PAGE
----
Rural areas may have less traffic than big cities, but "a walk in the country" does require special care. Often the vehicles on rural roads travel at much higher speeds than pedestrians are used to, and drivers won’t expect to see someone walking on or near the side of the road. So, remember the following safety rules, and enjoy your walk!
Sometimes the reason you have to stop exercising is temporary; sometimes it’s permanent. There may be a change in your living arrangements or in your health, for example. Some are happy occasions; some are sad. Here are some ways to manage these breaks.
|A Change in Your Situation||
You’re on vacation:
Caring for an ill spouse is taking up much of your time:
Your usual exercise buddy moves away:
You move to a new community:
|A Change in Your Health||
The flu keeps you out of action for a few weeks:
You are recovering from hip or back surgery:
Once you start exercising and becoming more physically active, you’ll begin to see results in just a few weeks — you’ll feel stronger and more energetic. You’ll notice that you can do things easier, faster, or for longer than before. This tells you that your body is getting used to a higher level of activity. Now is the time to build on those benefits by doing more. Keep your starting point in mind, though. For some people, switching from 1- to 2-pound weights is a big step forward. For others, building up to walking briskly or even running is a reasonable goal.
No matter what your starting point:
Healthy eating and physical activity go hand in hand. See Chapter 6 for more on this topic.
"For more than 10 years, I jogged every day to clear the cobwebs and get my blood flowing. Imagine how awful I felt when I fell down the stairs and broke my ankle. At 54, I wasn’t ready to be a couch potato. After the cast came off, I had physical therapy. I worried about hurting my ankle again, but I wasn’t going to let the injury keep me down. At first, I walked slowly in my neighborhood, but I didn’t want to trip on uneven pavement. My physical therapist suggested I try a treadmill instead. Now, I go to the gym after work. I set the treadmill incline high, turn on my headphones, and walk. Sometimes, I listen to music or a book on CD. I miss the fresh air, but I don’t think about falling, and my stamina is back. Plus, I’ve added strength and balance exercises to my routine. In many ways, I’m in better shape now than before the fall and that feels great!"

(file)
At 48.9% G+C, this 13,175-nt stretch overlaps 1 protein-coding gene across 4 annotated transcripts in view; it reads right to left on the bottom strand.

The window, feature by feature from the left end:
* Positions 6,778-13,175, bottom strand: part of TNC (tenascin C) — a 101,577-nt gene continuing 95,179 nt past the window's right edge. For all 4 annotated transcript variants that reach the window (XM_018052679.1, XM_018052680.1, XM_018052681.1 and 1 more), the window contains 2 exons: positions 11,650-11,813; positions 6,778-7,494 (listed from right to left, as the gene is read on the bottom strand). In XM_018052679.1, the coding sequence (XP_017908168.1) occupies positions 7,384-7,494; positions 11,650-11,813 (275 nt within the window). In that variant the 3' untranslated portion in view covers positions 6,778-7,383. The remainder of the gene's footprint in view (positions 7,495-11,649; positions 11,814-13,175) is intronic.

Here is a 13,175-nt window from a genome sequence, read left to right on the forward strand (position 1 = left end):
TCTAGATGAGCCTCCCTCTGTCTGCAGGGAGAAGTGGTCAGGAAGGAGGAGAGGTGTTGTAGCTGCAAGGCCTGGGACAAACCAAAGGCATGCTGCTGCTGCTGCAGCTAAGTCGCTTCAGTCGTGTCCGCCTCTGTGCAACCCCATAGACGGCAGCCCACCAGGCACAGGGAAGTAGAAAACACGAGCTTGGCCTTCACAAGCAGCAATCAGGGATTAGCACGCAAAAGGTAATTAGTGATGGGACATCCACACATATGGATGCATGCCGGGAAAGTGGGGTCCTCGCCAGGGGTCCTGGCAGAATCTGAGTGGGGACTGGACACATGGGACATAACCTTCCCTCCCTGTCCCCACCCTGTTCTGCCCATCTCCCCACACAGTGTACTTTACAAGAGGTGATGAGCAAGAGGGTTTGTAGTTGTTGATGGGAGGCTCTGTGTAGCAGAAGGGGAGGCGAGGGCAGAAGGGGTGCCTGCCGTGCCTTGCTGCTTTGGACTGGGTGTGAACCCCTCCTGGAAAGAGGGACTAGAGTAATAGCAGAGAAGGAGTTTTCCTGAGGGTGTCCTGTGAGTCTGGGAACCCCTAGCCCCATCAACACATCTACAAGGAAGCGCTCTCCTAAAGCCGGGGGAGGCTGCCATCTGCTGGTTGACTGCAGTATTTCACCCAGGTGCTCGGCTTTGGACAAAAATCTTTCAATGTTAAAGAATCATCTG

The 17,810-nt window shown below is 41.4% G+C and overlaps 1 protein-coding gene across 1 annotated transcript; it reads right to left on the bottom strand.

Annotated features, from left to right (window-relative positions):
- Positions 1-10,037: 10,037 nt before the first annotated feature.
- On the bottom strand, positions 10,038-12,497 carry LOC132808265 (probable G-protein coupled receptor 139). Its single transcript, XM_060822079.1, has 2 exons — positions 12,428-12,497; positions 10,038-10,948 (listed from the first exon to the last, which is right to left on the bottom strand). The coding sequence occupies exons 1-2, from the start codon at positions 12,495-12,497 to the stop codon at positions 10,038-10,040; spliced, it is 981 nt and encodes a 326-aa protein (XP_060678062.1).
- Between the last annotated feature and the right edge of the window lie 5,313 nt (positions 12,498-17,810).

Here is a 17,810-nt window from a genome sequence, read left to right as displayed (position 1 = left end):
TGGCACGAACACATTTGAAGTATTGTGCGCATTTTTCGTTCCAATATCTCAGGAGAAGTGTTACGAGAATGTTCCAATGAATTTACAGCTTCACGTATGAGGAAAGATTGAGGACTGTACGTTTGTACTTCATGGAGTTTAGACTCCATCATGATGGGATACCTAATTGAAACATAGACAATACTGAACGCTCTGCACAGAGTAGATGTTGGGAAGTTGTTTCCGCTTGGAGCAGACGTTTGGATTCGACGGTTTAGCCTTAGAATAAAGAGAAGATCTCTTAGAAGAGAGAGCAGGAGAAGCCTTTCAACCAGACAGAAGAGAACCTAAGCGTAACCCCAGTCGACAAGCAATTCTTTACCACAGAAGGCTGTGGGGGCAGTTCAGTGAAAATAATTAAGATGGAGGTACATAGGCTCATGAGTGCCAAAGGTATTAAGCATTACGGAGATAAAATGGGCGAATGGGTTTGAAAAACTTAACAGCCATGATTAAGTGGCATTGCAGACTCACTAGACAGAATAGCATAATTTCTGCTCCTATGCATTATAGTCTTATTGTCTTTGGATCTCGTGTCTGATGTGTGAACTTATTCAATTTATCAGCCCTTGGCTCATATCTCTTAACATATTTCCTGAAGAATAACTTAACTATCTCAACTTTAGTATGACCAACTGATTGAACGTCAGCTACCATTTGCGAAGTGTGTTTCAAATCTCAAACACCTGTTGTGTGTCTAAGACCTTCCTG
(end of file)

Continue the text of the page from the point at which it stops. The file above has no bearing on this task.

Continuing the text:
Many people hesitate to exercise for one reason or another. In fact, exercise and moderate physical activity, such as brisk walking, are safe for almost all older adults. Even so, avoiding injury is an important thing to keep in mind, especially if you’re just starting a new activity or you haven’t been active for a long time. Talk to your doctor if you have an ongoing health condition or certain other health problems or if you haven’t seen your doctor for a while. Ask how physical activity can help you, whether you should avoid certain activities, and how to modify exercises to fit your situation.
You may feel some minor discomfort or muscle soreness when you start to exercise. This should go away as you get used to the activities. However, if you feel sick to your stomach or have strong pain, you’ve done too much. Go easier and then gradually build up.
See Chapter 4 for more safety tips.
The health benefits of exercise far outweigh any risks of injury. However, you can take some precautions to exercise safely.
Publication Date: May 2011
Page Last Updated: April 5, 2012